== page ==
If one of us did tell you that person wouldn't be an MVP for long. If you have a project that's going to take any length of time to develop you'd be better off not tempting fate and just using 4.0.

Share this post


Link to post
Share on other sites
Quote:
Original post by Crow-knee
I also use 3rd party libraries - most notably XNAnimation for skinned mesh animations. The breaking changes ensure that these no longer work either.
I have to admit, I am not an XNA guru - never got too much into the content pipeline processes and importers, which was ok in the previous XNA versions. It seems that 4.0 has raised the bar as far as knowlege requirements in the underlying technology.

Not really. They've actually made things easier for developing for Windows Phone 7. Development for Xbox and PC really hasn't changed.

Quote:
Original post by Crow-knee
What has been your experiences with the new XNA?

Haven't had any problems with it.

Quote:
Original post by Crow-knee
Do us Casual programmers just have to harden up?

I don't know if you'd consider me a casual programmer since I've been using it from the first beta, but change is part of the game industry. I'm surprised when people have problems with it.

Quote:
Original post by Crow-knee
It seems counter-intuitive that the breaking changes come from feature removal, not extension.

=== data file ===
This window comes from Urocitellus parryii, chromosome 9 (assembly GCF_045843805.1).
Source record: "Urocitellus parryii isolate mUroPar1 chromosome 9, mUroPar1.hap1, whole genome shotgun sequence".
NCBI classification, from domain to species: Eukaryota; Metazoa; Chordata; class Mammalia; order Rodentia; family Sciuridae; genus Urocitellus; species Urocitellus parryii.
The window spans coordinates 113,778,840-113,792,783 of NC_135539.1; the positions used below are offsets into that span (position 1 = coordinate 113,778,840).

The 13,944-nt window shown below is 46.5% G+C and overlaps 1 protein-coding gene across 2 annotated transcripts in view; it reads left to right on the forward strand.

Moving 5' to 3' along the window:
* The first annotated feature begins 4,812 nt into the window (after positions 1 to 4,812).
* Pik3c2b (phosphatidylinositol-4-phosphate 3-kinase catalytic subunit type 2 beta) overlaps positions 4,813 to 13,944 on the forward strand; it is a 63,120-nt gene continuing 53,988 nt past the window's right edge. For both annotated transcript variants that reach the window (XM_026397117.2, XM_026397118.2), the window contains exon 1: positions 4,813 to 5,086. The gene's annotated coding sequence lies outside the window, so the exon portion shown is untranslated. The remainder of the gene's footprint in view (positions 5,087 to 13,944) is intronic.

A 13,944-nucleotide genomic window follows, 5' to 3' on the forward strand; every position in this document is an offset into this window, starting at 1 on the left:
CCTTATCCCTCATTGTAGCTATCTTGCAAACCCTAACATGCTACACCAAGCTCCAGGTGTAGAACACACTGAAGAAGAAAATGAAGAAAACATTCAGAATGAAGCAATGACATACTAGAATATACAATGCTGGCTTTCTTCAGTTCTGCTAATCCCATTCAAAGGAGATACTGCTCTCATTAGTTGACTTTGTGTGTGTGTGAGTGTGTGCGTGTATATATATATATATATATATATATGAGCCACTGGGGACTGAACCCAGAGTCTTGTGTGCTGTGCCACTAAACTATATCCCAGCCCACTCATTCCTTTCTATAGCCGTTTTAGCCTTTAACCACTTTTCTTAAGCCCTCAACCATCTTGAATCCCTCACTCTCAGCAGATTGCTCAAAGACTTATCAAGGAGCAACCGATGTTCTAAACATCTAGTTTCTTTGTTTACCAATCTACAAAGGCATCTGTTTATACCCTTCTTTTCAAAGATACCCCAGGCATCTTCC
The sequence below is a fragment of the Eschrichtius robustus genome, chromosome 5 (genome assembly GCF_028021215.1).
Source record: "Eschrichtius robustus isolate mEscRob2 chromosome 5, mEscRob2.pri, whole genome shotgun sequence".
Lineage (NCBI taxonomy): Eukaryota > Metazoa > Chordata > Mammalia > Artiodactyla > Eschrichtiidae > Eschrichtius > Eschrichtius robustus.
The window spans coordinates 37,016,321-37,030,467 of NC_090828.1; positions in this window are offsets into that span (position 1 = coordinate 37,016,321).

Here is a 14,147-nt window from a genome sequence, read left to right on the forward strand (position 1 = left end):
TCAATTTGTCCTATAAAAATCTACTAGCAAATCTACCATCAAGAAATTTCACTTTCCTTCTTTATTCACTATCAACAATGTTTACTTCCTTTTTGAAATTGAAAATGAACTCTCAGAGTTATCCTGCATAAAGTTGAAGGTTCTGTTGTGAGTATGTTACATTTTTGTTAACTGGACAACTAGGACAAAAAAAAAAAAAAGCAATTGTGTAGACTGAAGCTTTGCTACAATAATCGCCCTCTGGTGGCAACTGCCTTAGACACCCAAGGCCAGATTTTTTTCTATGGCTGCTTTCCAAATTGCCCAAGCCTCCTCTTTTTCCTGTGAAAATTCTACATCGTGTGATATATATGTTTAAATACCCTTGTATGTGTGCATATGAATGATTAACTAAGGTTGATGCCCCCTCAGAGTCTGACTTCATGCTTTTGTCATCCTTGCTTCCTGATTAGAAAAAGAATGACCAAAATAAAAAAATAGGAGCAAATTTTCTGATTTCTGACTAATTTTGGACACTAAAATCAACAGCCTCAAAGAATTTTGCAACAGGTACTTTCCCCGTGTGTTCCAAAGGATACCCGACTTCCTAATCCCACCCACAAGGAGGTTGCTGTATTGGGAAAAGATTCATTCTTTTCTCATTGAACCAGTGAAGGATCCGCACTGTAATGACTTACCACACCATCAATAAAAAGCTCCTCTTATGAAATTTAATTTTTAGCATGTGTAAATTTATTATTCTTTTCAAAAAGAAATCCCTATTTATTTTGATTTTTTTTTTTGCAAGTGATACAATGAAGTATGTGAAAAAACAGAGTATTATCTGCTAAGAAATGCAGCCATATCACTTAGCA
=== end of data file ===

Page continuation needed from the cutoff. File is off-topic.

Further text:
I don't understand this. Almost all of the changes are related to Windows Phone 7, which is new.

Share this post


Link to post
Share on other sites
I don't think SlimDX is a good alternative to XNA. Sure it allows you to use C#, but it provides no framework, content pipeline, etc. It is just a managed wrapper of Direct3D (which has its uses), but is not as friendly as XNA. For example, in SlimDX you would to reimplement the SpriteBatch and all the 2D drawing code that just works out of the box with XNA.

Share this post


Link to post
Share on other sites
Machaira, I am somewhat surprised at your comments. You say that nothin has changed really for windows apps, yet I have experienced so many incompatibilities with my 3.1 code base that the effort to convert amounts to significant redesign and rework. I am not alone in this either, just check the creator club forums for a taste.
I work in web application in my day job, and one of the things we can never do, is remove functionality from the user - even if it is technically difficult when moving to new platforms. It is very poor business. But given the nature of change in programming, you can expect such things from time to time, but on this occasion, with the lack of cohesive documentation on the upgrade process, I find the upgrade a barrier, not an advancement.
Don't get me wrong, the tuts on the new stuff are great. The new bits are nice.
It's the workflow from existing to new which is poor. Where my project was at the stage of dealing in high level objects, now has to have it's basic objects and structures redefined.

Share this post


Link to post
Share on other sites
Quote:
Original post by Machaira
Not really. They've actually made things easier for developing for Windows Phone 7. Development for Xbox and PC really hasn't changed.

I think PC development has changed the most if you compare the previous version to the current one. I'm obviously not counting the fact that WP7 hadn't existed previously.